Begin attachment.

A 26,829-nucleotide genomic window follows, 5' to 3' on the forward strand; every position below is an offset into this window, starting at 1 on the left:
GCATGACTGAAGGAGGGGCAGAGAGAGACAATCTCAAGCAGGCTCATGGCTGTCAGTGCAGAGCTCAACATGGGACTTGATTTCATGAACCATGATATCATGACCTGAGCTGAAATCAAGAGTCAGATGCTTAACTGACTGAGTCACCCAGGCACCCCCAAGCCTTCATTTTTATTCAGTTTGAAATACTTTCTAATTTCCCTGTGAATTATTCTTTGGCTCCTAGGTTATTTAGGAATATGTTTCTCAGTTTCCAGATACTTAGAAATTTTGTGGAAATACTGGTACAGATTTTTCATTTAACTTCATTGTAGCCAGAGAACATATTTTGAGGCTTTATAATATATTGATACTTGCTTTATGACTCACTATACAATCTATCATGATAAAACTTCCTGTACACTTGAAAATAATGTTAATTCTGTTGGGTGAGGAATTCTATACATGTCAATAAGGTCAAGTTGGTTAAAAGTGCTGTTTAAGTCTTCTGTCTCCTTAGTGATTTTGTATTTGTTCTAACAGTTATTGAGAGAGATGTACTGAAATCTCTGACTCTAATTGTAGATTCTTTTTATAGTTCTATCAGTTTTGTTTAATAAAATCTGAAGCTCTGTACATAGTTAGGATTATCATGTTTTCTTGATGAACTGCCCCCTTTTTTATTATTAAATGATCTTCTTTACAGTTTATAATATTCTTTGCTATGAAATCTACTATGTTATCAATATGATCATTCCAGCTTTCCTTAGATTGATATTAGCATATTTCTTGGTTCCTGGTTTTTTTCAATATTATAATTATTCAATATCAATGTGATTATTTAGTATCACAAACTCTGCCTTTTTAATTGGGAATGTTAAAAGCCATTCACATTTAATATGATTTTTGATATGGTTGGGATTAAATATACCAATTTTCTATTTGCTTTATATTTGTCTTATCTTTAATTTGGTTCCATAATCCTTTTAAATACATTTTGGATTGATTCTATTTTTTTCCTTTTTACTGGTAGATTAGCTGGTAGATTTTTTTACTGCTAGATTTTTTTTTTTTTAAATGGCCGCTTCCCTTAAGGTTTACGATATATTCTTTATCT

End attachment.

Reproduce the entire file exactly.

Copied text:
A 26,829-nucleotide genomic window follows, 5' to 3' on the forward strand; every position below is an offset into this window, starting at 1 on the left:
GCATGACTGAAGGAGGGGCAGAGAGAGACAATCTCAAGCAGGCTCATGGCTGTCAGTGCAGAGCTCAACATGGGACTTGATTTCATGAACCATGATATCATGACCTGAGCTGAAATCAAGAGTCAGATGCTTAACTGACTGAGTCACCCAGGCACCCCCAAGCCTTCATTTTTATTCAGTTTGAAATACTTTCTAATTTCCCTGTGAATTATTCTTTGGCTCCTAGGTTATTTAGGAATATGTTTCTCAGTTTCCAGATACTTAGAAATTTTGTGGAAATACTGGTACAGATTTTTCATTTAACTTCATTGTAGCCAGAGAACATATTTTGAGGCTTTATAATATATTGATACTTGCTTTATGACTCACTATACAATCTATCATGATAAAACTTCCTGTACACTTGAAAATAATGTTAATTCTGTTGGGTGAGGAATTCTATACATGTCAATAAGGTCAAGTTGGTTAAAAGTGCTGTTTAAGTCTTCTGTCTCCTTAGTGATTTTGTATTTGTTCTAACAGTTATTGAGAGAGATGTACTGAAATCTCTGACTCTAATTGTAGATTCTTTTTATAGTTCTATCAGTTTTGTTTAATAAAATCTGAAGCTCTGTACATAGTTAGGATTATCATGTTTTCTTGATGAACTGCCCCCTTTTTTATTATTAAATGATCTTCTTTACAGTTTATAATATTCTTTGCTATGAAATCTACTATGTTATCAATATGATCATTCCAGCTTTCCTTAGATTGATATTAGCATATTTCTTGGTTCCTGGTTTTTTTCAATATTATAATTATTCAATATCAATGTGATTATTTAGTATCACAAACTCTGCCTTTTTAATTGGGAATGTTAAAAGCCATTCACATTTAATATGATTTTTGATATGGTTGGGATTAAATATACCAATTTTCTATTTGCTTTATATTTGTCTTATCTTTAATTTGGTTCCATAATCCTTTTAAATACATTTTGGATTGATTCTATTTTTTTCCTTTTTACTGGTAGATTAGCTGGTAGATTTTTTTACTGCTAGATTTTTTTTTTTTTAAATGGCCGCTTCCCTTAAGGTTTACGATATATTCTTTATCT